16. 16. The following table provides the contractual maturities of the Company’s debt under vehicle programs (including related party debt due to Avis Budget Rental Car Funding) at March 31, 2007: Vehicle-Backed Capital Debt Leases Total Within 1 year $ 1,432 $ 92 $ 1,524 Between 1 and 2 years 1,725 115 1,840 Between 2 and 3 years 803 37 840 Between 3 and 4 years 1,508 - 1,508 Between 4 and 5 years - - - Thereafter 686 - 686 $ 6,154 $ 244 $ 6,398 As of March 31, 2007, available funding under the Company’s vehicle programs (including related party debt due to Avis Budget Rental Car Funding) consisted of: Total Outstanding Available Capacity (a) Borrowings Capacity Debt due to Avis Budget Rental Car Funding $ 6,519 $ 5,554 $ 965 Budget Truck financing: Budget Truck Funding program 200 154 46 Capital leases 244 244 - Other 1,113 446 667 $ 8,076 $ 6,398 $ 1,678 ____________ (a) Capacity is subject to maintaining sufficient assets to collateralize debt. Debt agreements under the Company’s vehicle-backed funding programs contain restrictive covenants, including restrictions on dividends paid to the Company by certain of its subsidiaries and indebtedness of material subsidiaries, mergers, limitations on liens, liquidators, and sale and leaseback transactions, and also require the maintenance or certain financial ratios. As of March 31, 2007, the Company is not aware of any instances of non-compliance with such financial or restrictive covenants. 9. Accumulated Other Comprehensive Income The after-tax components of accumulated other comprehensive income are as follows: Unrealized Minimum Accumulated Currency Gains(Losses) Pension Other Translation on Cash Flow Liability Comprehensive Adjustments Hedges Adjustment Income(Loss) Balance, January 1, 2007 $ 70 $ 30 $ (30) $ 70 Current period change 9 (11) 0 (2) Balance, March 31, 2007 $ 79 $ 19 $ (30) $ 68 All components of accumulated other comprehensive income are net of tax except currency translation adjustments, which exclude income taxes related to indefinite investments in foreign subsidiaries. 10. Stock-Based Compensation The Company records compensation expense for all outstanding employee stock awards. The Company recorded pretax stock-based compensation expense of $4 million and $2 million ($2 million and $1 million, after tax) during first quarter 2007 and 2006, respectively, related to employee stock awards that were granted or modified by the Company. 14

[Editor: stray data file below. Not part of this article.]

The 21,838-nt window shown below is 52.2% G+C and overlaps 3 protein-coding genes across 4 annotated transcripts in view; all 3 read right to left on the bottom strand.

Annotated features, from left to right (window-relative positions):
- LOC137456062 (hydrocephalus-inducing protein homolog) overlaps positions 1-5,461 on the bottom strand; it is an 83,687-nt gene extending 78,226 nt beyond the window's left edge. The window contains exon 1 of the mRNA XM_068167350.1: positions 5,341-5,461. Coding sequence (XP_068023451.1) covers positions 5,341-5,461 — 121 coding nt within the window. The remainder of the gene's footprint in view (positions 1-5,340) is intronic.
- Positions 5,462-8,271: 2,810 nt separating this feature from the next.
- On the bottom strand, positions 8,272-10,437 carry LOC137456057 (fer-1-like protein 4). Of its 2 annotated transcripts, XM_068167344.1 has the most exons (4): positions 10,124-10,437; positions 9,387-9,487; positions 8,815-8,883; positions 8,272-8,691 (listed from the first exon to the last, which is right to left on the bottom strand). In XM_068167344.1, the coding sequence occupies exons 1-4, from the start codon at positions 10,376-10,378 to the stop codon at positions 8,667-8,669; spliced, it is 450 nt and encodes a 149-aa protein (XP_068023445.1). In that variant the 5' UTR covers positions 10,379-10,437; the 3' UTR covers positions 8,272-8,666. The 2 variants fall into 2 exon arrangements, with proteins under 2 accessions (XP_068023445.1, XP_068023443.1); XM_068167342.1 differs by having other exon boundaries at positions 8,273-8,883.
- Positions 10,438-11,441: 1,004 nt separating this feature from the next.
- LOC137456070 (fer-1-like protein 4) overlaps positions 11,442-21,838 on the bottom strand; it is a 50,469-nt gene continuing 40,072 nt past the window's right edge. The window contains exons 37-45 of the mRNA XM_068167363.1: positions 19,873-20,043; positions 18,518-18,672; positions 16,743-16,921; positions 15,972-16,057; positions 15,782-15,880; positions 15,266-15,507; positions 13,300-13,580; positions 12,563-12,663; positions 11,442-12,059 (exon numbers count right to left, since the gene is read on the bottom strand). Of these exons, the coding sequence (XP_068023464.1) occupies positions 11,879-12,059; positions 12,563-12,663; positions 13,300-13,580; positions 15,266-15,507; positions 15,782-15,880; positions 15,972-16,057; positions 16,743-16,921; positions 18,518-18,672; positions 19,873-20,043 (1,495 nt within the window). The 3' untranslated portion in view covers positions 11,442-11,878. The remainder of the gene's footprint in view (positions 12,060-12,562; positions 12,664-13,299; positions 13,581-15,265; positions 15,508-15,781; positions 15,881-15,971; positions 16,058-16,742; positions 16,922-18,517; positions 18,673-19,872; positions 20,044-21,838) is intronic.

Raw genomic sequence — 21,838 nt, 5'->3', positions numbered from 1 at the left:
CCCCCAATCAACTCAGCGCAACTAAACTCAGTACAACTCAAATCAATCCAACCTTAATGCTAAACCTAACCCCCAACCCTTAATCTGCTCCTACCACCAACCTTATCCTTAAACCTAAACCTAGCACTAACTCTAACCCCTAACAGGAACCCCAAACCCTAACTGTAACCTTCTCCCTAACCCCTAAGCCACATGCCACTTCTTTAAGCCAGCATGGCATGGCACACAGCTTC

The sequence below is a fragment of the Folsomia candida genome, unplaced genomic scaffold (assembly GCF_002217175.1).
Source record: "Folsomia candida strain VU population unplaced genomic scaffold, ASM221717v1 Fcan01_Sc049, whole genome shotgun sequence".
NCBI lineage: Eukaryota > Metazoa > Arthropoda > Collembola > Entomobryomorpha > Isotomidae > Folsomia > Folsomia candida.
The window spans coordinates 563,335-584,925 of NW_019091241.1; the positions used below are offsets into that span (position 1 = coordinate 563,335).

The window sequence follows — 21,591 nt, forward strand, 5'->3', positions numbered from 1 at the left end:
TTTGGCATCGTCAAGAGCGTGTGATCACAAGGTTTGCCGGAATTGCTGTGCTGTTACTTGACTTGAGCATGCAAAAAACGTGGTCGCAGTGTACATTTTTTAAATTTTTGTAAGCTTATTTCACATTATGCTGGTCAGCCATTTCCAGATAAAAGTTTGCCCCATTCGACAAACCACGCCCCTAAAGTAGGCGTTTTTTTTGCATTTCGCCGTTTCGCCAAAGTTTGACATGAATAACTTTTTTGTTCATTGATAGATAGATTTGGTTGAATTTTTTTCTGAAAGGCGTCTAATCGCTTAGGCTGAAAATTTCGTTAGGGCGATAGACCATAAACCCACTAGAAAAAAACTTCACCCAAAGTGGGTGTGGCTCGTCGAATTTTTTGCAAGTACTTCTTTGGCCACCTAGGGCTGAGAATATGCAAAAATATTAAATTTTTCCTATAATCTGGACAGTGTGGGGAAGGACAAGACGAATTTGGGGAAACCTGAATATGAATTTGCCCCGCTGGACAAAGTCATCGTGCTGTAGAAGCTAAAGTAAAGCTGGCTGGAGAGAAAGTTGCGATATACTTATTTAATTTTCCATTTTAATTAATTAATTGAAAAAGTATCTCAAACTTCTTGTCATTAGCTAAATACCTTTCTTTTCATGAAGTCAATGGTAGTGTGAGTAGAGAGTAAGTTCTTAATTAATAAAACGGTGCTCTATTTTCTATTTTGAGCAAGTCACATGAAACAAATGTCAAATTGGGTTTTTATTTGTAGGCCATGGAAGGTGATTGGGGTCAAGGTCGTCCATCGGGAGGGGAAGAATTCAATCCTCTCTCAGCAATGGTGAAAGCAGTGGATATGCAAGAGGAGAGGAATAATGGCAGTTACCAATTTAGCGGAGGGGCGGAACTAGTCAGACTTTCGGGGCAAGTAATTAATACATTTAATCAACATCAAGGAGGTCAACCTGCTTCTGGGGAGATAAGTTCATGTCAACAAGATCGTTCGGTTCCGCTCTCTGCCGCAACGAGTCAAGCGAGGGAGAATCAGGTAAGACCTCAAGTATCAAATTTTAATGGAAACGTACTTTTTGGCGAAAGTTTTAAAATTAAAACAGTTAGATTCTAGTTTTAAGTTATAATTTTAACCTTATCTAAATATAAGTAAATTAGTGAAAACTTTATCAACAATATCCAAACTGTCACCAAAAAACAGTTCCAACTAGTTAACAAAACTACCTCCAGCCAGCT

17. 17. The activity related to the Company’s restricted stock units (RSUs) and stock option plans consisted of (in thousands of shares): Three Months Ended March 31, 2007 RSUs Options Weighted Weighted Average Number Average Number Exercise Grant Price of Options (c) of RSUs Price Balance at January 1, 2007 1,774 $ 24.33 697 $ 24.43 Granted at fair market value 1,138 25.85 - - Vested/exercised (a) - - (8) 26.16 Cancelled (52) 24.42 - - Balance at March 31, 2007 (b) 2,860 24.96 ______ 689 24.49 __________ (a) Stock options exercised during first quarter 2007 had insignificant intrinsic value. (b) As of March 31, 2007, the Company’s outstanding “in-the-money” stock options and RSUs had aggregate intrinsic value of $2 million and $78 million, respectively. Aggregate unrecognized compensation expense related to outstanding stock options and RSUs amounted to $62 million as of March 31, 2007. (c) All options outstanding as of March 31, 2007 are exercisable and have a weighted average remaining contractual life of 3.7 years. The table below summarizes information regarding the Company’s outstanding and exercisable stock options as of March 31, 2007 (in thousands of shares): Range of Number of Options (*) Exercise Prices Less than $20.00 168 $20.01 to $25.00 99 $25.01 to $30.00 335 $30.01 to $35.00 87 $35.01 and above - 689 __________ (*) All outstanding stock options vested in connection with the completion of the separation. As of March 31, 2007, the Company also had approximately 0.5 million outstanding stock appreciation rights with a weighted average exercise price of $24.40, a weighted average remaining contractual life of 6.3 years and unrecognized compensation expense of $4 million. 11. Commitments and Contingencies Commitments to Purchase Vehicles The Company maintains agreements with vehicle manufacturers, which require the Company to purchase approximately $5.4 billion of vehicles from these manufacturers over the next two years. These commitments are subject to the vehicle manufacturers’ satisfying their obligations under the repurchase and guaranteed depreciation agreements. The Company featured suppliers for the Avis and Budget brands are General Motors Corporation and Ford Motor Company, respectively. The purchase of such vehicles is financed through the issuance of vehicle-backed debt in addition to cash received upon the sale of vehicles under repurchase and guaranteed depreciation programs. Contingencies The Company is also involved in claims, legal proceedings and governmental inquiries related to its vehicle rental operations, including contract disputes, business practices, intellectual property, environmental issues and other commercial, employment and tax matters, including breach of contract claims by licensees. The Company believes that it has adequately accrued for such matters as appropriate or, for matters not requiring accrual, believes that they will not have a material adverse effect on its results of operations, financial position or cash flows based on information currently available. However, litigation is inherently unpredictable and, although the Company believes that its accruals are adequate and/or that it has valid defenses in these matters, unfavorable resolutions could occur, which could have a material adverse effect on the Company’s results of operations or cash flows in a particular reporting period. 15